When SmartScreen blocks drive-by download attacks, it will display a red warning instead of the Web page that the user is trying to access, or inside a frame on that Web page. That's because the technology can selectively block malicious ads loaded inside HTML frames on legitimate websites, while letting users interact with the rest of the content of those websites.

"When drive-by attacks target vulnerabilities that have already been fixed in popular software, your browser, or your operating system, it’s vital that you install security updates when they become available," the Microsoft Edge Team said.

Follow Us

Join the New Zealand Reseller News newsletter!

Error: Please check your email address.

Featured

Slideshows

Reseller News launches inaugural Hall of Fame lunch

Reseller News launches inaugural Hall of Fame lunch

Reseller News welcomed 2015 and 2016 inductees - Darryl Swann, Dave Rosenberg, Gary Bigwood, Keith Watson, Mike Hill and Scott Green - to the inaugural Reseller News Hall of Fame lunch, held at the French Cafe in Auckland. The inductees discussed how the channel can collectively work together to benefit New Zealand, the Kiwi skills shortage and the future of the industry. Photos by Maria Stefina.

Reseller News launches inaugural Hall of Fame lunch
Educating from the epicentre - Why distributors are the pulse checkers of the channel

Educating from the epicentre - Why distributors are the pulse checkers of the channel

​As the channel changes and industry voices deepen, the need for clarity and insight heightens. Market misconceptions talk of an “under pressure” distribution space, with competitors in that fateful “race for relevance” across New Zealand. Amidst the cliched assumptions however, distribution is once again showing its strength, as a force to be listened to, rather than questioned. Traditionally, the role was born out of a need for vendors and resellers to find one another, acting as a bridge between the testing lab and the marketplace. Yet despite new technologies and business approaches shaking the channel to its very core, distributors remain tied to the epicentre - providing the voice of reason amidst a seismic industry shift. In looking across both sides of the vendor and partner fences, the middle concept of the three-tier chain remains centrally placed to understand the metrics of two differing worlds, as the continual pulse checkers of the local channel. This exclusive Reseller News Roundtable, in association with Dicker Data and rhipe, examined the pivotal role of distribution in understanding the health of the channel, educating from the epicentre as the market transforms at a rapid rate.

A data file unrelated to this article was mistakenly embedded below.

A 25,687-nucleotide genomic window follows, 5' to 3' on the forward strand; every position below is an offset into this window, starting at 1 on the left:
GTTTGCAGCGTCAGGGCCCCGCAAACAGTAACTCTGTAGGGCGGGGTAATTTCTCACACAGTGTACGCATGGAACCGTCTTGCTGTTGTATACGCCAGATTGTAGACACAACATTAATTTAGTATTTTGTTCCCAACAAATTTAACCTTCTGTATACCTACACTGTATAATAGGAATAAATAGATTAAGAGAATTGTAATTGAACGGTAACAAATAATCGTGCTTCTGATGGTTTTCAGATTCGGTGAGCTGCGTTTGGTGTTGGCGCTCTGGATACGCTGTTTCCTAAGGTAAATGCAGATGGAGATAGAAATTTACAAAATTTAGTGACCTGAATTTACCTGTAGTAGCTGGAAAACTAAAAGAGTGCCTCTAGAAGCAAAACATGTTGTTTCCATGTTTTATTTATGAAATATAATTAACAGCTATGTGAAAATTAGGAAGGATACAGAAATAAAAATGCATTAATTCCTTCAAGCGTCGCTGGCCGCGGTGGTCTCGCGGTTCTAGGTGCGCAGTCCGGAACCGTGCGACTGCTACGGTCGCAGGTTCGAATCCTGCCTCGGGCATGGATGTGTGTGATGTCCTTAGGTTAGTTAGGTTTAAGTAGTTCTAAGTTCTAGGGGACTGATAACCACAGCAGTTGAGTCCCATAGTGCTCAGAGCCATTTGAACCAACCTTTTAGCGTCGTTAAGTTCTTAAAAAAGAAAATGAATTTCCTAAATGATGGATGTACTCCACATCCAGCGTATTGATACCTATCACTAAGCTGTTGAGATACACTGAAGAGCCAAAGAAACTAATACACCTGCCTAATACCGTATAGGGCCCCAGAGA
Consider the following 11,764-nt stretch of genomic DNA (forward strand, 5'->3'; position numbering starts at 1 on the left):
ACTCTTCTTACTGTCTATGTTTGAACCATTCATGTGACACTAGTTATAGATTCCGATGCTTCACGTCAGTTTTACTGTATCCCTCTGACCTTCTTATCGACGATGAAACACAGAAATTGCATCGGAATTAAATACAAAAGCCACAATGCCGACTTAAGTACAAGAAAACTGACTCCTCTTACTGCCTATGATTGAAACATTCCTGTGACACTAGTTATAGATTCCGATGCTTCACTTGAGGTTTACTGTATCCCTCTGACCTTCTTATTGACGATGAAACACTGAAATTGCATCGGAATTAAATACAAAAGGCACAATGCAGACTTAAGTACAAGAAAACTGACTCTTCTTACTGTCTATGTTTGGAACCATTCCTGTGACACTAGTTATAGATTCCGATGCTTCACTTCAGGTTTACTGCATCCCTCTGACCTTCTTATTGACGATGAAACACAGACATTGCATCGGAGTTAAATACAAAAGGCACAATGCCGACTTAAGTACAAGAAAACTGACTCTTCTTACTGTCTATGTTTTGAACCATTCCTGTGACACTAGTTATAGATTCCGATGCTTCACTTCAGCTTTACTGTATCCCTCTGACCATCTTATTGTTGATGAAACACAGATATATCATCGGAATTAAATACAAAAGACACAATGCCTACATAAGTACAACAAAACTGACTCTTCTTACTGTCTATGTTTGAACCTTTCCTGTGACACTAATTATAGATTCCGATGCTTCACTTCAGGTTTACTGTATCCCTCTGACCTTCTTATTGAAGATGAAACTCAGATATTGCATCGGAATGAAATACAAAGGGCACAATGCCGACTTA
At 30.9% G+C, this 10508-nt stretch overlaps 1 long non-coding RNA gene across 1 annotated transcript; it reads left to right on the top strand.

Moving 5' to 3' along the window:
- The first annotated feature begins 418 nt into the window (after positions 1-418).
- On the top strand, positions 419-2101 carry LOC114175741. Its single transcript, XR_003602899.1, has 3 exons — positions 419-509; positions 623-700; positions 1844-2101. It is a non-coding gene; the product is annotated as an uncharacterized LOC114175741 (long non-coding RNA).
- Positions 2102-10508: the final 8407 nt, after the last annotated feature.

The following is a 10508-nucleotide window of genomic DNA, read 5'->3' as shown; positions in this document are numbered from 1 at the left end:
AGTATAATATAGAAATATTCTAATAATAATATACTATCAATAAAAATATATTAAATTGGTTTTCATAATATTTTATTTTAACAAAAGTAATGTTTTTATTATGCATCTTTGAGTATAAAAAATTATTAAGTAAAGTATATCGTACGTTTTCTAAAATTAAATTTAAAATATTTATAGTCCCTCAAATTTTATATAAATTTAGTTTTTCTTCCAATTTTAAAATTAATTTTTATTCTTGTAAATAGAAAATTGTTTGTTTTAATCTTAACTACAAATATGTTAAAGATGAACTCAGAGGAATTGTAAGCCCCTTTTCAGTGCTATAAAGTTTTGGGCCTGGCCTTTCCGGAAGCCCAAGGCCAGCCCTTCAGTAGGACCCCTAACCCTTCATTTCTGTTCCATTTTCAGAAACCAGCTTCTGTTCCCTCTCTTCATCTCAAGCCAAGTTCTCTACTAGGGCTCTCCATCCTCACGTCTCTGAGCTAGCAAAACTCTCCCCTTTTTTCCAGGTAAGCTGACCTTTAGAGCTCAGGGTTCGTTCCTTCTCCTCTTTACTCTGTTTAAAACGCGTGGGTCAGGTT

Educating from the epicentre - Why distributors are the pulse checkers of the channel
Kiwi channel reunites as After Hours kicks off 2017

Kiwi channel reunites as After Hours kicks off 2017

After Hours made a welcome return to the channel social calendar last night, with a bumper crowd of distributors, vendors and resellers descending on The Jefferson in Auckland to kickstart 2017. Photos by Maria Stefina.

Kiwi channel reunites as After Hours kicks off 2017
Show Comments